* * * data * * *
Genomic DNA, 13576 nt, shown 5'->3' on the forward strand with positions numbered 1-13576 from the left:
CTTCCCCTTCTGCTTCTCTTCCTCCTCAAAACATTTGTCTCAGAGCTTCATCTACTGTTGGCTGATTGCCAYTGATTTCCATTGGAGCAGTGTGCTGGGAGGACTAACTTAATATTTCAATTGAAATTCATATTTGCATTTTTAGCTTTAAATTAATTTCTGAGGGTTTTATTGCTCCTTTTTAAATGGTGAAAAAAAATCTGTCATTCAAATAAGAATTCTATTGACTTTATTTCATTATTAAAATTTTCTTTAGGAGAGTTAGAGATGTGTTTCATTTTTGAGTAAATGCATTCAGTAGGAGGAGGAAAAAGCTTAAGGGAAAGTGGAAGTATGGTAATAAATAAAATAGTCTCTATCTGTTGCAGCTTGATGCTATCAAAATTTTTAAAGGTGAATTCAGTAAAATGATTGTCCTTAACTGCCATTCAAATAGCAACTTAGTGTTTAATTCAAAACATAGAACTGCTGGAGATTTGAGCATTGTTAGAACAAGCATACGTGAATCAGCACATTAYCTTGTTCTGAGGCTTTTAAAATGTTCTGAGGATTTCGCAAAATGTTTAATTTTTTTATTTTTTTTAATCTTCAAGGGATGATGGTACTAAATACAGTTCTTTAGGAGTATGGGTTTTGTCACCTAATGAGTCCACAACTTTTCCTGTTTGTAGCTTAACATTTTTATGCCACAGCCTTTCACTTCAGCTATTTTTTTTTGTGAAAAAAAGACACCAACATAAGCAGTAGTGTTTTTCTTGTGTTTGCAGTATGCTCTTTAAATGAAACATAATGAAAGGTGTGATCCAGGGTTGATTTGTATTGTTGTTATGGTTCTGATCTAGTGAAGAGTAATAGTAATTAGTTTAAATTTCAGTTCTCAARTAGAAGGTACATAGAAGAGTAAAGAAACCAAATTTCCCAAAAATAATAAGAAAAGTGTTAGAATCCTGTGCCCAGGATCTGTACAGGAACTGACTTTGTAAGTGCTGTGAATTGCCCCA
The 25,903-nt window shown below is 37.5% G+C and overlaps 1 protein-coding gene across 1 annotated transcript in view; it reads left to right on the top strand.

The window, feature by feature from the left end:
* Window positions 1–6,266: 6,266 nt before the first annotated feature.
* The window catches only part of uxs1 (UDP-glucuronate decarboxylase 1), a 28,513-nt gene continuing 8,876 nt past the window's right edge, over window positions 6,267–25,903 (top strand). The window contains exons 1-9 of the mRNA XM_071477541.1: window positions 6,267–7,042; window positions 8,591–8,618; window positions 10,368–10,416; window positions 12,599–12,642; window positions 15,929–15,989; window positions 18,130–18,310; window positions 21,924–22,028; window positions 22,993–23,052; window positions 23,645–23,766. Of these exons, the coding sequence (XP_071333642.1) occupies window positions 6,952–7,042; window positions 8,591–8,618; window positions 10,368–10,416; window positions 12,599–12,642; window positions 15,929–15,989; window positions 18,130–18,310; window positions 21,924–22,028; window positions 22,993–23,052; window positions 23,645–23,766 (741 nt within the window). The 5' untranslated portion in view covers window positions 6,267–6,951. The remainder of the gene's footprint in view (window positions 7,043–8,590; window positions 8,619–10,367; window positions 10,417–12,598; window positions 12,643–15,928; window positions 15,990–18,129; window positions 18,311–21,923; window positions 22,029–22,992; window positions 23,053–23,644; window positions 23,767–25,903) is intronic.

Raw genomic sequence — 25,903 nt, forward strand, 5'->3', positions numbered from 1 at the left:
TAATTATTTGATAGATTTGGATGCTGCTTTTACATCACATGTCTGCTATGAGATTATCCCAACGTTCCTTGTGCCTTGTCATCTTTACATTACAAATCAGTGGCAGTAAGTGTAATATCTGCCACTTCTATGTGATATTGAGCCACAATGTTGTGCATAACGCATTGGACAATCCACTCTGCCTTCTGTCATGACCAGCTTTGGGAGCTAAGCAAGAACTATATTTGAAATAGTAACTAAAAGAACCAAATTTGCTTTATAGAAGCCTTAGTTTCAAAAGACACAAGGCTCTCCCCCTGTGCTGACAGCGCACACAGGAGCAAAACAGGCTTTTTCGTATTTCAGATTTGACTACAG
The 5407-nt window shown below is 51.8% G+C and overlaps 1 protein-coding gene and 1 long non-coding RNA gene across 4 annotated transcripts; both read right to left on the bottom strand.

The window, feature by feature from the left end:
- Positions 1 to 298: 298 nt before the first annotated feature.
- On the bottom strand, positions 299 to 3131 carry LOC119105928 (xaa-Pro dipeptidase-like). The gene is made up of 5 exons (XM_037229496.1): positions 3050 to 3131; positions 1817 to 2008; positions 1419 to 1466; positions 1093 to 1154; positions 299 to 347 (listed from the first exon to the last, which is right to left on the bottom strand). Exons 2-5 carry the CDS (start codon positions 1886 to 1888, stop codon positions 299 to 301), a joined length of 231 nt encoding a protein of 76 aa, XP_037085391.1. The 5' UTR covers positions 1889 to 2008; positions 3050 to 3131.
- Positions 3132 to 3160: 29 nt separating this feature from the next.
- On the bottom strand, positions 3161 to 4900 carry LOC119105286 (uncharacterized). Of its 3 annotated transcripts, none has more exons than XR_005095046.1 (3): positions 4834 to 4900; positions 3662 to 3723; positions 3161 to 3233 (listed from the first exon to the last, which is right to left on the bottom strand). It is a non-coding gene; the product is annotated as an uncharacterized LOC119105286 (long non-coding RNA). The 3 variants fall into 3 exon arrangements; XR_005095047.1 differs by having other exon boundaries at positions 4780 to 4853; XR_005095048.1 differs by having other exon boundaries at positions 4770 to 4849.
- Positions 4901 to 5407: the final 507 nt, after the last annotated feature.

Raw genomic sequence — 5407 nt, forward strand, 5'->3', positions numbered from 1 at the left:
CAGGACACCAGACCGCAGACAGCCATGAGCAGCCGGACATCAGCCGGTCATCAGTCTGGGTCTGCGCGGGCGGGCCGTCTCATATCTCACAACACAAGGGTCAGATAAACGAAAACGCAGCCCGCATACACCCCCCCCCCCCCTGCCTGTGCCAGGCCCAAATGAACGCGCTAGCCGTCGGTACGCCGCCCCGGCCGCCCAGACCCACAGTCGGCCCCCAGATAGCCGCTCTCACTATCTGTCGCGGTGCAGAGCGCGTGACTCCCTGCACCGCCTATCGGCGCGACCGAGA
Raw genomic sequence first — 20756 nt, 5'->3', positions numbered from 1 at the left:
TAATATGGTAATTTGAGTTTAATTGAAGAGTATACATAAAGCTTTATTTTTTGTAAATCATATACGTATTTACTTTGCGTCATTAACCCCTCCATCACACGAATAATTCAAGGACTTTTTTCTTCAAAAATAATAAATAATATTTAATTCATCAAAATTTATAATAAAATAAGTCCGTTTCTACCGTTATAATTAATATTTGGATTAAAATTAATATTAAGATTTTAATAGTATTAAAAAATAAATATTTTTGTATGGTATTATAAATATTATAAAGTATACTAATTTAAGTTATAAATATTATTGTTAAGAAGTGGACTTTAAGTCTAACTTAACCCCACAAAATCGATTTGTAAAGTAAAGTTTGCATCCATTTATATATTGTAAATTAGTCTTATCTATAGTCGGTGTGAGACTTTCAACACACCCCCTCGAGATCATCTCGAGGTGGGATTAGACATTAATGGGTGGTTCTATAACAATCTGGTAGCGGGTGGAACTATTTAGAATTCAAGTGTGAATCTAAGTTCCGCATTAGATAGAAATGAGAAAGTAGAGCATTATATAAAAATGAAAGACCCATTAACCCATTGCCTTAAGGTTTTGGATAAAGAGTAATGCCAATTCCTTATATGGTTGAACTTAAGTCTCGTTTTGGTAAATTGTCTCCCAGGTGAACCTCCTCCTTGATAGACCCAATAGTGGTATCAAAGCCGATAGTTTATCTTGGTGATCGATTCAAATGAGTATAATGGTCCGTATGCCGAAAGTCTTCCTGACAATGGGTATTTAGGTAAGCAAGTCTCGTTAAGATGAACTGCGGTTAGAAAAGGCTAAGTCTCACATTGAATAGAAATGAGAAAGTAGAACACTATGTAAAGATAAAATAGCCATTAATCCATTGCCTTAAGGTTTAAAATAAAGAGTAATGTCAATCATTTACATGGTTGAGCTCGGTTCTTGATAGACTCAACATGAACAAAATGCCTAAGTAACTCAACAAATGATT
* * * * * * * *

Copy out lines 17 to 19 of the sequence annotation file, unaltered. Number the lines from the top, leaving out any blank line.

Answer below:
CAGGACACCAGACCGCAGACAGCCATGAGCAGCCGGACATCAGCCGGTCATCAGTCTGGGTCTGCGCGGGCGGGCCGTCTCATATCTCACAACACAAGGGTCAGATAAACGAAAACGCAGCCCGCATACACCCCCCCCCCCCCTGCCTGTGCCAGGCCCAAATGAACGCGCTAGCCGTCGGTACGCCGCCCCGGCCGCCCAGACCCACAGTCGGCCCCCAGATAGCCGCTCTCACTATCTGTCGCGGTGCAGAGCGCGTGACTCCCTGCACCGCCTATCGGCGCGACCGAGA
Raw genomic sequence first — 20756 nt, 5'->3', positions numbered from 1 at the left:
TAATATGGTAATTTGAGTTTAATTGAAGAGTATACATAAAGCTTTATTTTTTGTAAATCATATACGTATTTACTTTGCGTCATTAACCCCTCCATCACACGAATAATTCAAGGACTTTTTTCTTCAAAAATAATAAATAATATTTAATTCATCAAAATTTATAATAAAATAAGTCCGTTTCTACCGTTATAATTAATATTTGGATTAAAATTAATATTAAGATTTTAATAGTATTAAAAAATAAATATTTTTGTATGGTATTATAAATATTATAAAGTATACTAATTTAAGTTATAAATATTATTGTTAAGAAGTGGACTTTAAGTCTAACTTAACCCCACAAAATCGATTTGTAAAGTAAAGTTTGCATCCATTTATATATTGTAAATTAGTCTTATCTATAGTCGGTGTGAGACTTTCAACACACCCCCTCGAGATCATCTCGAGGTGGGATTAGACATTAATGGGTGGTTCTATAACAATCTGGTAGCGGGTGGAACTATTTAGAATTCAAGTGTGAATCTAAGTTCCGCATTAGATAGAAATGAGAAAGTAGAGCATTATATAAAAATGAAAGACCCATTAACCCATTGCCTTAAGGTTTTGGATAAAGAGTAATGCCAATTCCTTATATGGTTGAACTTAAGTCTCGTTTTGGTAAATTGTCTCCCAGGTGAACCTCCTCCTTGATAGACCCAATAGTGGTATCAAAGCCGATAGTTTATCTTGGTGATCGATTCAAATGAGTATAATGGTCCGTATGCCGAAAGTCTTCCTGACAATGGGTATTTAGGTAAGCAAGTCTCGTTAAGATGAACTGCGGTTAGAAAAGGCTAAGTCTCACATTGAATAGAAATGAGAAAGTAGAACACTATGTAAAGATAAAATAGCCATTAATCCATTGCCTTAAGGTTTAAAATAAAGAGTAATGTCAATCATTTACATGGTTGAGCTCGGTTCTTGATAGACTCAACATGAACAAAATGCCTAAGTAACTCAACAAATGATT